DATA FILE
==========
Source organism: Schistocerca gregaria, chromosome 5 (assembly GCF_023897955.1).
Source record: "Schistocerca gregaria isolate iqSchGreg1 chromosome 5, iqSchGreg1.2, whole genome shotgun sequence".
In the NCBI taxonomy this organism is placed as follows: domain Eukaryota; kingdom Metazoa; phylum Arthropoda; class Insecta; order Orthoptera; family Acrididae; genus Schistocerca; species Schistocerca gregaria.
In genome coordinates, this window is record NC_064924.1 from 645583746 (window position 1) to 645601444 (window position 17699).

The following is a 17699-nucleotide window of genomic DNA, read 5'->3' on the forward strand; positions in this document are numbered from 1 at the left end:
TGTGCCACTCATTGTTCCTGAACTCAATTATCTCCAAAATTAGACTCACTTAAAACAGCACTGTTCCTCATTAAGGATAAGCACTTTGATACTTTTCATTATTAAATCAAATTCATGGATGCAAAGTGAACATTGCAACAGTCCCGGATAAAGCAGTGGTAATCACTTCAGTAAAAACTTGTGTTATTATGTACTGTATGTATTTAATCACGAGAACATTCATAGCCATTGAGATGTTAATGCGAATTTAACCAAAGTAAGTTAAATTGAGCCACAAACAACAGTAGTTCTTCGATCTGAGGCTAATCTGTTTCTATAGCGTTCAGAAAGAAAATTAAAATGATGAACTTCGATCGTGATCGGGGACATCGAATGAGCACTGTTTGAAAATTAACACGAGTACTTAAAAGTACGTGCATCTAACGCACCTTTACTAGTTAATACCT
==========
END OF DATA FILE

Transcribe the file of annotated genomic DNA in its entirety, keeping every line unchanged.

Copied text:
Source organism: Schistocerca gregaria, chromosome 5 (assembly GCF_023897955.1).
Source record: "Schistocerca gregaria isolate iqSchGreg1 chromosome 5, iqSchGreg1.2, whole genome shotgun sequence".
In the NCBI taxonomy this organism is placed as follows: domain Eukaryota; kingdom Metazoa; phylum Arthropoda; class Insecta; order Orthoptera; family Acrididae; genus Schistocerca; species Schistocerca gregaria.
In genome coordinates, this window is record NC_064924.1 from 645583746 (window position 1) to 645601444 (window position 17699).

The following is a 17699-nucleotide window of genomic DNA, read 5'->3' on the forward strand; positions in this document are numbered from 1 at the left end:
TGTGCCACTCATTGTTCCTGAACTCAATTATCTCCAAAATTAGACTCACTTAAAACAGCACTGTTCCTCATTAAGGATAAGCACTTTGATACTTTTCATTATTAAATCAAATTCATGGATGCAAAGTGAACATTGCAACAGTCCCGGATAAAGCAGTGGTAATCACTTCAGTAAAAACTTGTGTTATTATGTACTGTATGTATTTAATCACGAGAACATTCATAGCCATTGAGATGTTAATGCGAATTTAACCAAAGTAAGTTAAATTGAGCCACAAACAACAGTAGTTCTTCGATCTGAGGCTAATCTGTTTCTATAGCGTTCAGAAAGAAAATTAAAATGATGAACTTCGATCGTGATCGGGGACATCGAATGAGCACTGTTTGAAAATTAACACGAGTACTTAAAAGTACGTGCATCTAACGCACCTTTACTAGTTAATACCT